Recent attempts at police reform have embraced theories of procedural or organizational justice. Organizational justice is the notion that how employees view their employers—as well as employees’ positions in the organization—will affect the way people behave in work-related contexts. In this way, if police employees view their organization as treating them fairly, they may be more likely to exercise fair practices within the communities they serve.

Vera and the Institute for Global City Policing at the University College London (UCL) is partnering with the Arlington Police Department (Texas) and the West Midlands Police (West Midlands, United Kingdom) to conduct an international cross-comparative process evaluation of reforms implemented in both departments to improve procedural fairness within the organizations. The analysis seeks to provide insight into—and inform law enforcement executives about—how to implement and recommend reforms that are most effective in creating an organization that is fairer and more transparent.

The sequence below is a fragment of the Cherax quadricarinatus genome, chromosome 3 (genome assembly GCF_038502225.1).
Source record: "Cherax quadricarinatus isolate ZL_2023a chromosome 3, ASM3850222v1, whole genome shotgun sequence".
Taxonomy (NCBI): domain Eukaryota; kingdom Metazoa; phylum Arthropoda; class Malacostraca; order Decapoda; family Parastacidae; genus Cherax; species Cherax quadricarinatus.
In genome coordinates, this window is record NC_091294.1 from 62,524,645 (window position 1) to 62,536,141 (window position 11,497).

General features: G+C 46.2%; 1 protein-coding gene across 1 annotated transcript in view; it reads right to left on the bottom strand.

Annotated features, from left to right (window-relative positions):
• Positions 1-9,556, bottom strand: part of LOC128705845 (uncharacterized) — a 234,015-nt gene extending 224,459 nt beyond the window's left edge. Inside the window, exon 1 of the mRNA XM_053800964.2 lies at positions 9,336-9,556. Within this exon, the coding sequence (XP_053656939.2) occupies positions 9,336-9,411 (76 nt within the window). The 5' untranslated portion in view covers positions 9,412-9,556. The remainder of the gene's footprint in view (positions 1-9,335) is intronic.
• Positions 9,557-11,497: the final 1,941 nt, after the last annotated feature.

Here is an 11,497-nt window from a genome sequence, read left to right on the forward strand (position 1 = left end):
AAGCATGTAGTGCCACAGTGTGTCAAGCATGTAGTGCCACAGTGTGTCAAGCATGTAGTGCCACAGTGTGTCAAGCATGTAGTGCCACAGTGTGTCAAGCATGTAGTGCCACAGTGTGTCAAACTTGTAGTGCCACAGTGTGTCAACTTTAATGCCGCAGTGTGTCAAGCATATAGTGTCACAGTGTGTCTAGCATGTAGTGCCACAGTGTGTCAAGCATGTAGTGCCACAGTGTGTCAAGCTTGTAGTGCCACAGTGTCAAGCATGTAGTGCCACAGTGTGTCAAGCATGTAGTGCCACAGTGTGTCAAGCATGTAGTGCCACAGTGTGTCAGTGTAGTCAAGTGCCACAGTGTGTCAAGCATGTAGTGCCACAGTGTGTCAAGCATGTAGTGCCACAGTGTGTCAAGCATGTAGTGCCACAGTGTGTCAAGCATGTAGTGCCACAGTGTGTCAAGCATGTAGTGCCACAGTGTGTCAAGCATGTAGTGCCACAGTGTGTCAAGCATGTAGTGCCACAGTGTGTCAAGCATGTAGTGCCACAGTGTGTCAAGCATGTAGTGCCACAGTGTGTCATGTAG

Project Objectives

  • To identify the reform efforts that have been implemented by the respective police agencies and evaluate the success of these efforts.

  • To identify the challenges that have surfaced from implementation of these reform efforts and the best methods to resolve them.

  • To employ the information found within this process evaluation as a guide to other police agencies that are well positioned to implement procedural and organizational justice-based reforms.